James M. Nolan

RNA-protein interactions, RNA structure

Assistant Professor of Biochemistry
Ph.D. (Duke, 1988)
Phone: (504) 584-2453
FAX: (504) 584-2739
1430 Tulane Ave., Box SL-43
New Orleans LA 70112
Email: JNolan@tulane.edu

Research Interests

The RNase P Holoenzyme. We are examining structural aspects of RNA-protein interactions using the bacterial ribonuclease P (RNase P) holoenzyme as a model system. RNase P consists of a large RNA and a small protein subunit which together cleave 5'-precursor sequences from tRNA transcripts. In vitro at high ionic strength, the RNA subunit is the catalytic moiety and the protein is dispensable for catalysis. Thus, RNase P is a member of an unusual class of enzyme known as ribozymes, which use an RNA molecule, rather than a protein, as a catalyst. Although the RNase P protein is not required for activity in vitro, it is essential for viability in vivo. In addition, the kinetics of the holoenzyme reaction in vitro differs dramatically from the RNA-alone reaction in salt requirement, substrate specificity, and reaction rate. While much is known about the RNA subunit of the enzyme, little is known about the mechanism by which the protein moiety mediates its pleiotropic effects on the enzymatic reaction, which are required for function in vivo.

We are using a detailed structural analysis of the RNase P RNA-protein complex to investigate the how the protein binds to RNase P RNA, and how this binding affects the reaction mechanism, including changes in how the RNase P RNA interacts with its tRNA substrate in the presence of RNase P protein. These problems are being studied by a variety of techniques. The site of RNase P RNA with which the protein interacts is being studied by chemical and enzymatic footprinting of the holoenzyme complex. We are incorporating crosslinking reagents at specific sites of both the RNA and protein subunits to further characterize the sites of interaction between the two subunits. Regions of the RNase P protein important for interaction with RNase P RNA will also be identified by in vitro and in vivo analyses of mutations in the RNase P protein.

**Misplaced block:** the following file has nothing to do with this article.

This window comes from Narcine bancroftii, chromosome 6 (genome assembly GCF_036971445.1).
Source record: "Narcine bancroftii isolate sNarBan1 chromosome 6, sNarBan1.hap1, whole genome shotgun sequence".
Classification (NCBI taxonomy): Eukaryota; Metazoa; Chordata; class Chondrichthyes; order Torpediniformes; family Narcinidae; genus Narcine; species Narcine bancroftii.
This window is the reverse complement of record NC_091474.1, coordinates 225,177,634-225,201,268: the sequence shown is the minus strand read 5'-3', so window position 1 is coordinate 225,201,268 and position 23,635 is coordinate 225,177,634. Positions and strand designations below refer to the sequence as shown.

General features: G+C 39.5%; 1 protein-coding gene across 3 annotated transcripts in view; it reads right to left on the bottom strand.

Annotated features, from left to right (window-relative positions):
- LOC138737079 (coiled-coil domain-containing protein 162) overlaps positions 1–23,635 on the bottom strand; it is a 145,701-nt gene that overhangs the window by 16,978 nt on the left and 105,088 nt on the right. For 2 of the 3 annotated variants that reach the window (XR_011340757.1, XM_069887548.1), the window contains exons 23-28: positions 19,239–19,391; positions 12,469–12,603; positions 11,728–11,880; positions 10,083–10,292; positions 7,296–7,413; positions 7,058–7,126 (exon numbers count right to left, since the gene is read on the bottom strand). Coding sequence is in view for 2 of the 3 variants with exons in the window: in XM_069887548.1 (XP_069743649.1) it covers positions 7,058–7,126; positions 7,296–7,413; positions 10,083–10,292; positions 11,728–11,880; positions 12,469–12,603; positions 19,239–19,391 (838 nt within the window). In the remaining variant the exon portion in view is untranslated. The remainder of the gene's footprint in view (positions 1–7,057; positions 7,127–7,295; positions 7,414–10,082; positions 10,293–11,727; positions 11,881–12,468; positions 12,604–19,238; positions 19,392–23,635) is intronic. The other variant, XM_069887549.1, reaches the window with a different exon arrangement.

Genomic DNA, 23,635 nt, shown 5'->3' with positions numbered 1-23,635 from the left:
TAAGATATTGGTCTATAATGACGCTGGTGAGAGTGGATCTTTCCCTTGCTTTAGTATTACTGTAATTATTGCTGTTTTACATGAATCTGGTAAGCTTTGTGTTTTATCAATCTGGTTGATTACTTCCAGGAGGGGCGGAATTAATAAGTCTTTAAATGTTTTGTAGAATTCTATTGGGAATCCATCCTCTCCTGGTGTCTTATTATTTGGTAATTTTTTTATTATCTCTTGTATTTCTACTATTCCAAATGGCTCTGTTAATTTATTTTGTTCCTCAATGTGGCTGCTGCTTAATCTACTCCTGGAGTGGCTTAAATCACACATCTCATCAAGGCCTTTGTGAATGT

The results of these studies will shed light on the RNase P protein and its function in the holoenzyme which, in turn, will enhance understanding of RNA enzyme mechanism, and RNA-protein as well as RNA-RNA interactions.

RNA Modeling. We are also interested in modeling the structure of the RNase P RNA. This is a primary research interest in the laboratory of Norm Pace. I have modeled a tertiary structural element of RNase P RNA structure using the MC-SYM modeling program based upon phylogenetic comparative analysis done by Jim Brown (see the abstract). You can see the model of this structure if you have the Chime plug-in for viewing PDB files.


List of recent publications.

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